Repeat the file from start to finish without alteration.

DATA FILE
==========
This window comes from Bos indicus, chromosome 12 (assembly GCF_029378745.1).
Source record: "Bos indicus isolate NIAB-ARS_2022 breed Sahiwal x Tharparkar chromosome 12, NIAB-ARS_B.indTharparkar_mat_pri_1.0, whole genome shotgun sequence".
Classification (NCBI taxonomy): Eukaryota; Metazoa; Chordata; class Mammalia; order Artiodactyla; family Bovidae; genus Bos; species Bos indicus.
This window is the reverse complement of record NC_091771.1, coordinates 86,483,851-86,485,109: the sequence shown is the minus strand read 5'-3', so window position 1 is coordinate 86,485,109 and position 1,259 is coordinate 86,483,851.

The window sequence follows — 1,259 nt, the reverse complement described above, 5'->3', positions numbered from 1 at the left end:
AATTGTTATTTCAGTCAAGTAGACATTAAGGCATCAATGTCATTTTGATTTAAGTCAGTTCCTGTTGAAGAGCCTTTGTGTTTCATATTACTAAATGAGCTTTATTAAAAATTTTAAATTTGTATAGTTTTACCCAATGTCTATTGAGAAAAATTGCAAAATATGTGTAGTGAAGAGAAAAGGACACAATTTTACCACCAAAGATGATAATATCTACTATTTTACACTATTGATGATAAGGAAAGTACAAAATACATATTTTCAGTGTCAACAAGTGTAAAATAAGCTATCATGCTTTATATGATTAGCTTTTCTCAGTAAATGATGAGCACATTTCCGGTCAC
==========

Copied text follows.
This window comes from Bos indicus, chromosome 12 (assembly GCF_029378745.1).
Source record: "Bos indicus isolate NIAB-ARS_2022 breed Sahiwal x Tharparkar chromosome 12, NIAB-ARS_B.indTharparkar_mat_pri_1.0, whole genome shotgun sequence".
Classification (NCBI taxonomy): Eukaryota; Metazoa; Chordata; class Mammalia; order Artiodactyla; family Bovidae; genus Bos; species Bos indicus.
This window is the reverse complement of record NC_091771.1, coordinates 86,483,851-86,485,109: the sequence shown is the minus strand read 5'-3', so window position 1 is coordinate 86,485,109 and position 1,259 is coordinate 86,483,851.

The window sequence follows — 1,259 nt, the reverse complement described above, 5'->3', positions numbered from 1 at the left end:
AATTGTTATTTCAGTCAAGTAGACATTAAGGCATCAATGTCATTTTGATTTAAGTCAGTTCCTGTTGAAGAGCCTTTGTGTTTCATATTACTAAATGAGCTTTATTAAAAATTTTAAATTTGTATAGTTTTACCCAATGTCTATTGAGAAAAATTGCAAAATATGTGTAGTGAAGAGAAAAGGACACAATTTTACCACCAAAGATGATAATATCTACTATTTTACACTATTGATGATAAGGAAAGTACAAAATACATATTTTCAGTGTCAACAAGTGTAAAATAAGCTATCATGCTTTATATGATTAGCTTTTCTCAGTAAATGATGAGCACATTTCCGGTCAC